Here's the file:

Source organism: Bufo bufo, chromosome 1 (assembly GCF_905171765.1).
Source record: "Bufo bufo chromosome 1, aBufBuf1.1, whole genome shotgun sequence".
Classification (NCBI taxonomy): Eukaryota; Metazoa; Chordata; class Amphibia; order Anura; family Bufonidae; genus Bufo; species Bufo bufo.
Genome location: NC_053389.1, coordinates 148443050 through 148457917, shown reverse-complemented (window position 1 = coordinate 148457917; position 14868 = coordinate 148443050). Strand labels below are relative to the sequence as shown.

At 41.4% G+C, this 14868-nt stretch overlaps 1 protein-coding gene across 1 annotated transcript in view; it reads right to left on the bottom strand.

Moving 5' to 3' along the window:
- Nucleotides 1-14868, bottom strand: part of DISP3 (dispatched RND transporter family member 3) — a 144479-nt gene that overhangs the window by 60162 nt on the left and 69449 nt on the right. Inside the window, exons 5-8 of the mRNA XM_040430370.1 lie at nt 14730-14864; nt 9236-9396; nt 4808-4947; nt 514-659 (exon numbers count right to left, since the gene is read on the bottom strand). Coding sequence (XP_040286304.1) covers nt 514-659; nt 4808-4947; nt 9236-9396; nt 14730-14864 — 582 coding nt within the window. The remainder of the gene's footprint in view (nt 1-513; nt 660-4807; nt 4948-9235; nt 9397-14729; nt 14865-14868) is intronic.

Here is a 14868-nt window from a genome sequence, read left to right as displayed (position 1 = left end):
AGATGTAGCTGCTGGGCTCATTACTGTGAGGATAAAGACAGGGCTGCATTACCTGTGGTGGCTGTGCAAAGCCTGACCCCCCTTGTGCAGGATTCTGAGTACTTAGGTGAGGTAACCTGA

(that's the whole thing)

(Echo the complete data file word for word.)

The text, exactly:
Source organism: Bufo bufo, chromosome 1 (assembly GCF_905171765.1).
Source record: "Bufo bufo chromosome 1, aBufBuf1.1, whole genome shotgun sequence".
Classification (NCBI taxonomy): Eukaryota; Metazoa; Chordata; class Amphibia; order Anura; family Bufonidae; genus Bufo; species Bufo bufo.
Genome location: NC_053389.1, coordinates 148443050 through 148457917, shown reverse-complemented (window position 1 = coordinate 148457917; position 14868 = coordinate 148443050). Strand labels below are relative to the sequence as shown.

At 41.4% G+C, this 14868-nt stretch overlaps 1 protein-coding gene across 1 annotated transcript in view; it reads right to left on the bottom strand.

Moving 5' to 3' along the window:
- Nucleotides 1-14868, bottom strand: part of DISP3 (dispatched RND transporter family member 3) — a 144479-nt gene that overhangs the window by 60162 nt on the left and 69449 nt on the right. Inside the window, exons 5-8 of the mRNA XM_040430370.1 lie at nt 14730-14864; nt 9236-9396; nt 4808-4947; nt 514-659 (exon numbers count right to left, since the gene is read on the bottom strand). Coding sequence (XP_040286304.1) covers nt 514-659; nt 4808-4947; nt 9236-9396; nt 14730-14864 — 582 coding nt within the window. The remainder of the gene's footprint in view (nt 1-513; nt 660-4807; nt 4948-9235; nt 9397-14729; nt 14865-14868) is intronic.

Here is a 14868-nt window from a genome sequence, read left to right as displayed (position 1 = left end):
AGATGTAGCTGCTGGGCTCATTACTGTGAGGATAAAGACAGGGCTGCATTACCTGTGGTGGCTGTGCAAAGCCTGACCCCCCTTGTGCAGGATTCTGAGTACTTAGGTGAGGTAACCTGA